Thread Price Versus Thread Cost

the thread to your plant and may or may not include shipping and transportation charges. The cost refers to all the costs related to thread performanc...

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American & Efird, Inc.

Technical Bulletin

Thread Price Versus Thread Cost Introduction Thread price and thread cost are terms that are sometimes used synonymously but may actually have very different meanings. Thread price usually refers to the price you pay to get the thread to your plant and may or may not include shipping and transportation charges. The cost refers to all the costs related to thread performance including the purchase price. Thread, whenever it is given any consideration at all, is often treated as the primary item where a manufacturer or contractor can cut costs. Many think, "All threads are equal in performance and the same - so what colors do you have and what is your price?" However, consider that, "Thread generally makes up only a small percent of the total cost of a sewn product, but shares fully 50% of the responsibility of the seam." For example, a manufacturer in the Far East was making cargo pants and then subjecting them to a stone-wash finishing process. They were averaging 48 percent repairs after laundering. After evaluating their situation, we recommended that they switch from a locally produced lowpriced spun polyester thread to a poly-wrapped core thread. Initially, they were very resistant to even consider this change due to the higher selling price, but they agreed to a large garment trial. When this sewing trial was completed the analysis showed that they were now averaging less than 2% repairs after laundering using the higher performance thread. They also had fewer thread breaks on the sewing floor so they had fewer restitched seams and produced a better quality garment … not to mention that their sewing operators were able to achieve production output and therefore lower their overall sewing costs! The plant manager still hesitated in purchasing this higher performance thread and stated that labor costs in his country was very inexpensive and he could afford to repair the garments. During our discussion, we acknowledged that the core thread was more expensive and his labor rates were low, however, we pointed out that there were other costs related to the thread performance. They included: •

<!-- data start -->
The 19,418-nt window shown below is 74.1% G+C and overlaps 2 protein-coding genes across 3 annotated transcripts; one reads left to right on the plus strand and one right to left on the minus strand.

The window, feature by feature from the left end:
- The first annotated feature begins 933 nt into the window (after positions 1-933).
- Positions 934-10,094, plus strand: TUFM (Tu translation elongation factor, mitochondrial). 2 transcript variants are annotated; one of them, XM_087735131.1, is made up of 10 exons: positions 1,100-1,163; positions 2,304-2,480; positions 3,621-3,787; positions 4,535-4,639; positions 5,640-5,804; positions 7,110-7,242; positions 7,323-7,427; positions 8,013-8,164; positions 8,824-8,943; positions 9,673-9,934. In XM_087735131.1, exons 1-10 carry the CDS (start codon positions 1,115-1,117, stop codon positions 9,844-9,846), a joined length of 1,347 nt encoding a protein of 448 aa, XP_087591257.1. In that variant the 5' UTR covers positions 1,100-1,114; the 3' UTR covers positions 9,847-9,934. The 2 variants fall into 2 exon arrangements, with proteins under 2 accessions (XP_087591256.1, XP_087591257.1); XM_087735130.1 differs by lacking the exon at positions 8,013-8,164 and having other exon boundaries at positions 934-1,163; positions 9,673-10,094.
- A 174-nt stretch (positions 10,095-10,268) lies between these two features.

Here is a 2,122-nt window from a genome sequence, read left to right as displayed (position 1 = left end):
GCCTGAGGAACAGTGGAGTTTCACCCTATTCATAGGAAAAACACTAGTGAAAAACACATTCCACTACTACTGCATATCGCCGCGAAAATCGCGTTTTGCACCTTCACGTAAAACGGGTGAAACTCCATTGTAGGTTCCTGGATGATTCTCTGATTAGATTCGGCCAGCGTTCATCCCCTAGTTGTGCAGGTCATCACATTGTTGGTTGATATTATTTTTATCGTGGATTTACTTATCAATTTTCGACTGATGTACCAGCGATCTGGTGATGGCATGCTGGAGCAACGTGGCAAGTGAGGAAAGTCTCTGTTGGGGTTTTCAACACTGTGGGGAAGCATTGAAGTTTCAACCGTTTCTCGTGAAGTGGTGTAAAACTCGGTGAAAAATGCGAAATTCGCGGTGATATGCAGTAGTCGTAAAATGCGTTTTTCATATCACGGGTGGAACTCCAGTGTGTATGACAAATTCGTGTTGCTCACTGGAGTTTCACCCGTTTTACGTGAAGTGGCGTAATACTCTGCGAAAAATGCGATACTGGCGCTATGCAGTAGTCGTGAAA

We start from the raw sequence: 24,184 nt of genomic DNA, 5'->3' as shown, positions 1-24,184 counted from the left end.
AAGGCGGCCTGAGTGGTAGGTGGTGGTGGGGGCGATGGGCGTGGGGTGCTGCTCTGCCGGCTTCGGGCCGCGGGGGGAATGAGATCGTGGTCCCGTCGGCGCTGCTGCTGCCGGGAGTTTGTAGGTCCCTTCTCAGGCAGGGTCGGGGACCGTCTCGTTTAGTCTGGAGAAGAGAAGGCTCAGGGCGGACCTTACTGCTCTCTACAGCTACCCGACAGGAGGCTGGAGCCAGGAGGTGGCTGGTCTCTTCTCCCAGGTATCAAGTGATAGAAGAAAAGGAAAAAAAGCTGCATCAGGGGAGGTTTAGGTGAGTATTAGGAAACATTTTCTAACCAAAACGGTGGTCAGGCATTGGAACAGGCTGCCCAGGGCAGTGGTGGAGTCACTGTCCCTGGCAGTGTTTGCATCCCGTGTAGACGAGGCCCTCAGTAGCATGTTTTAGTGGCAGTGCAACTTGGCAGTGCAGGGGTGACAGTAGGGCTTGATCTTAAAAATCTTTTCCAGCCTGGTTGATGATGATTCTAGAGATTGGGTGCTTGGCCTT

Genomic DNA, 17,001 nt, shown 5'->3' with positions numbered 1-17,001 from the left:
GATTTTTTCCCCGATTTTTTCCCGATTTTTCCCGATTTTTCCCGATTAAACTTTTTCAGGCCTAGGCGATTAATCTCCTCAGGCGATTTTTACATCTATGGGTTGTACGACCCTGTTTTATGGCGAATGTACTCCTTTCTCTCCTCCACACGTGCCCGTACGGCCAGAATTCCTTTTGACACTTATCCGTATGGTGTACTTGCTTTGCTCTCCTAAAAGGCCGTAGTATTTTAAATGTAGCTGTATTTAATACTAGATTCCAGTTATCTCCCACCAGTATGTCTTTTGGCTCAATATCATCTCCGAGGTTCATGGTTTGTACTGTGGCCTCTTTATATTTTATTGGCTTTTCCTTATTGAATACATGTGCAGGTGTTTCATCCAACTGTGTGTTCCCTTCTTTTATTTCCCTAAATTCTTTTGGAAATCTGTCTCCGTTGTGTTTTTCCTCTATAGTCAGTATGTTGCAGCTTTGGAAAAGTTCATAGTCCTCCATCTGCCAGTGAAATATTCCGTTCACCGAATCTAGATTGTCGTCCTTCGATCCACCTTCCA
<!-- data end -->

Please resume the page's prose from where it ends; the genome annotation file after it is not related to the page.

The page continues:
More equipment & operators required: Additional sewing machines are costly anywhere in the world.

Higher overhead costs: Floor space, utilities and power, training costs, and higher maintenance costs.

Longer In-process times.

Penalties due to shipment delays.

Charge-backs from Retailer when poor quality is found.


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American & Efird, Inc.

Technical Bulletin

Seconds due to poor quality that could not be repaired: Material and other trim costs are very expensive.

Being recognized as a low quality producer.

The realization of these 'hidden' costs convinced this customer to make the right choice by switching to the higher performing thread to minimize their overall thread cost. Furthermore, there are additional ways to reduce thread costs without compromising sewability and seaming performance.

How to Reduce Overall Thread Cost The following list includes practical ways to reduce thread cost other than just using a cheaper thread: •

Use natural or white wherever possible.

Change to a less expensive thread type on loopers and on inside overedge seams.